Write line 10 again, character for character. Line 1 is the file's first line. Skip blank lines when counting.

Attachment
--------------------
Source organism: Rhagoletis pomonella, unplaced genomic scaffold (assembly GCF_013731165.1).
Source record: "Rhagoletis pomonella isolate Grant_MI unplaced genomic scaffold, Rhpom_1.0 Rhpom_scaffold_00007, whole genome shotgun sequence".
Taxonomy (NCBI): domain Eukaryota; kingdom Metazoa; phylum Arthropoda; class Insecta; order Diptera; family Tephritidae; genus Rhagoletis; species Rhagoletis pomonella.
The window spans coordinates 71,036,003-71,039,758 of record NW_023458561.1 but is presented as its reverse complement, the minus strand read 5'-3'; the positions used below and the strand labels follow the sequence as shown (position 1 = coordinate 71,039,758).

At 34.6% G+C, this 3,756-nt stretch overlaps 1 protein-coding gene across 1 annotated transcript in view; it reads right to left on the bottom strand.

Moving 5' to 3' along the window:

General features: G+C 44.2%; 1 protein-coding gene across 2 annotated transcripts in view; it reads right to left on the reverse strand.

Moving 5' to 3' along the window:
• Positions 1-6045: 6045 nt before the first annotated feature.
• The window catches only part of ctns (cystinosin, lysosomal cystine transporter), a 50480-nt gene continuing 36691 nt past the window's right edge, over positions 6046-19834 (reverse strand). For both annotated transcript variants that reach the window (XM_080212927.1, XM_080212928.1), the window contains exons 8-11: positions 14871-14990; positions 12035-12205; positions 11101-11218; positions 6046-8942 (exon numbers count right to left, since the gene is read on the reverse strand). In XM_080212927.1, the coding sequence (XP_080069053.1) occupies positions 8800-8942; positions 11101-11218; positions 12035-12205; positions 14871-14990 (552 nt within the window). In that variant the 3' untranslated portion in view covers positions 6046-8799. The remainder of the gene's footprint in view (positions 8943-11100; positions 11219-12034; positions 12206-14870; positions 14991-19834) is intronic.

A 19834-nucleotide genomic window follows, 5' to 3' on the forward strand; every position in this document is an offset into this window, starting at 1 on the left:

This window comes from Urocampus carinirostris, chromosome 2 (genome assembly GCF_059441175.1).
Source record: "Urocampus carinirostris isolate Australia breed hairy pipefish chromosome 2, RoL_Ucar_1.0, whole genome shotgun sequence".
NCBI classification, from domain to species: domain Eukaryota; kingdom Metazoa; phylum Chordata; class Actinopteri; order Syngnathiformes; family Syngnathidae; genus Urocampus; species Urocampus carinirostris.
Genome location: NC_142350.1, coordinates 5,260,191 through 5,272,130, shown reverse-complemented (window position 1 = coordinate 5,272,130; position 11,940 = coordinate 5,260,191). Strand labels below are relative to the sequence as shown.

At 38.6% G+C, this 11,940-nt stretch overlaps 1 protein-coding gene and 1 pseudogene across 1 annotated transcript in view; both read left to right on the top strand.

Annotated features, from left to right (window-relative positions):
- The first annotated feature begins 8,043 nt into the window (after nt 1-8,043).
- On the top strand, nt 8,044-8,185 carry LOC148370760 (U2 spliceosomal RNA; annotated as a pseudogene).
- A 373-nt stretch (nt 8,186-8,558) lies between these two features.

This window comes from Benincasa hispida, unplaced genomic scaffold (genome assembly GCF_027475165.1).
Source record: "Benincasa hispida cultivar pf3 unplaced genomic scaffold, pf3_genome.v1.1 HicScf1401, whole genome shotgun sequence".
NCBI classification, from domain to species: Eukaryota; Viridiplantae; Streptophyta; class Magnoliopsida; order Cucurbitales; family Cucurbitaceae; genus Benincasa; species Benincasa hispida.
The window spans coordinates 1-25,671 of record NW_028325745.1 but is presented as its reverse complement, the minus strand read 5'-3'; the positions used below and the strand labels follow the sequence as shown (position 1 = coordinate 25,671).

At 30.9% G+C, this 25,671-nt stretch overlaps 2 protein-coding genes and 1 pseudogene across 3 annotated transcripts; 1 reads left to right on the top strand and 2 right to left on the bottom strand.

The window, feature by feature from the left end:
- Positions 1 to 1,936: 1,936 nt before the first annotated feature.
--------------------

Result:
• The window catches only part of ctns (cystinosin, lysosomal cystine transporter), a 50480-nt gene continuing 36691 nt past the window's right edge, over positions 6046-19834 (reverse strand). For both annotated transcript variants that reach the window (XM_080212927.1, XM_080212928.1), the window contains exons 8-11: positions 14871-14990; positions 12035-12205; positions 11101-11218; positions 6046-8942 (exon numbers count right to left, since the gene is read on the reverse strand). In XM_080212927.1, the coding sequence (XP_080069053.1) occupies positions 8800-8942; positions 11101-11218; positions 12035-12205; positions 14871-14990 (552 nt within the window). In that variant the 3' untranslated portion in view covers positions 6046-8799. The remainder of the gene's footprint in view (positions 8943-11100; positions 11219-12034; positions 12206-14870; positions 14991-19834) is intronic.